Global director network issues policy perspectives on cyber security and board renewal
Friday, 27 November 2015
Toronto, Canada, November 27, 2015 – The Global Network of Director Institutes (GNDI), the international network of director institutes, has issued new perspectives papers on two governance issues that have dominated the board agenda globally this year.
“In the last 12 months, discussions have focused on the changing role of the board to be more resilient against cyber threats and address expectations regarding performance, culture and board diversity through renewal,” said Stan Magidson, Chair of the Global Network of Director Institutes and President and CEO of the Institute of Corporate Directors, Canada. “These are global issues and members of GNDI have issued global recommendations for boards to consider.”
In the first paper, Guiding Principles for Cybersecurity Oversight, GNDI proposes three areas of focus: people, processes and technology. Likening cybersecurity to the “fourth estate”, the global network says that cybersecurity falls outside the traditional borders of oversight, accountability and control, and therefore requires a new approach.
The organisation is calling on boards to consider placing cybersecurity as a specific accountability of one of the officers reporting to the board, to inform themselves of specific operational, reporting and compliance aspects of cybersecurity, and lastly to consider adding a member with some knowledge of information technology (including digitalization and cybersecurity).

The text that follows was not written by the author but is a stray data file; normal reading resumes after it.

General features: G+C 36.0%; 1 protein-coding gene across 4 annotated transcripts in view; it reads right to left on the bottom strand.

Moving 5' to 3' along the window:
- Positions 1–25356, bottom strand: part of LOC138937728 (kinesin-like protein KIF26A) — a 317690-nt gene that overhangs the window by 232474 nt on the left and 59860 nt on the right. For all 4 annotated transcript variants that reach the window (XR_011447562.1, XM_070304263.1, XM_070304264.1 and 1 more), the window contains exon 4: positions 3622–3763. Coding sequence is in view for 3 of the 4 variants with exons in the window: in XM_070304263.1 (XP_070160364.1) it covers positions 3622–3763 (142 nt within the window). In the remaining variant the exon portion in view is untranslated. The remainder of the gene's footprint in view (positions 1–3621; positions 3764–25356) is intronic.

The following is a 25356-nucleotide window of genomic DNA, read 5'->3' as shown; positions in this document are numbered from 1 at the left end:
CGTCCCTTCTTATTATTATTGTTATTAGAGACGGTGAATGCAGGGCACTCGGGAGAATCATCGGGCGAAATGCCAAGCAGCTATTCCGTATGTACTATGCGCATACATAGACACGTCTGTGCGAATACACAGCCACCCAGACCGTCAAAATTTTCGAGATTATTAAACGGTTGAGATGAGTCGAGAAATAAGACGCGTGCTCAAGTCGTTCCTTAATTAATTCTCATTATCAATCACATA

In the second perspectives paper, Renewing the Board, GNDI advocates for a performance management approach to board renewal to create long-term value and argues that the board should disclose these policies and processes to its shareholders and other stakeholders to allow for better engagement with these groups. The paper also argues that boards should cast a wide net when adding or replacing a director and should consider the need for diversity of thought, skills and experience on the board when considering appointments.
The paper further highlights that while term limits can act as a backstop against excessive tenure length, they should not be the only renewal mechanism used by boards as they can have the effect of substituting for difficult conversations with underperforming directors or can lead to the replacement of effective directors.
The policy perspectives on cyber security and board renewal are available for download at www.gndi.org.
GNDI is an international network of 16 director institutes and was established in December 2012 to foster closer cooperation between its members, who are each recognized as the primary institute for directors and governance in their respective country.
The following organisations are members of GNDI:
- Australian Institute of Company Directors (AICD)
- Brazilian Institute of Corporate Governance (IBGC)
- European Confederation of Directors Associations (ecoDa)
- GCC Board Directors Institute (BDI)
- Hong Kong Institute of Directors (HKIoD)
- Institute of Corporate Directors (ICD), Canada
- Institute of Directors in New Zealand (IoDNZ)
- Institute of Directors in Southern Africa (IoDSA)
- Institute of Directors (IoD) in the United Kingdom
- Malaysian Alliance of Corporate Directors (MACD)
- Mauritius Institute of Directors (MIoD)
- National Association of Corporate Directors (NACD), United States.
- Pakistan Institute of Corporate Governance (PICG)
- Singapore Institute of Directors (SID)
- Swiss Institute of Directors (SIoD)
- Thai Institute of Directors (TIoD)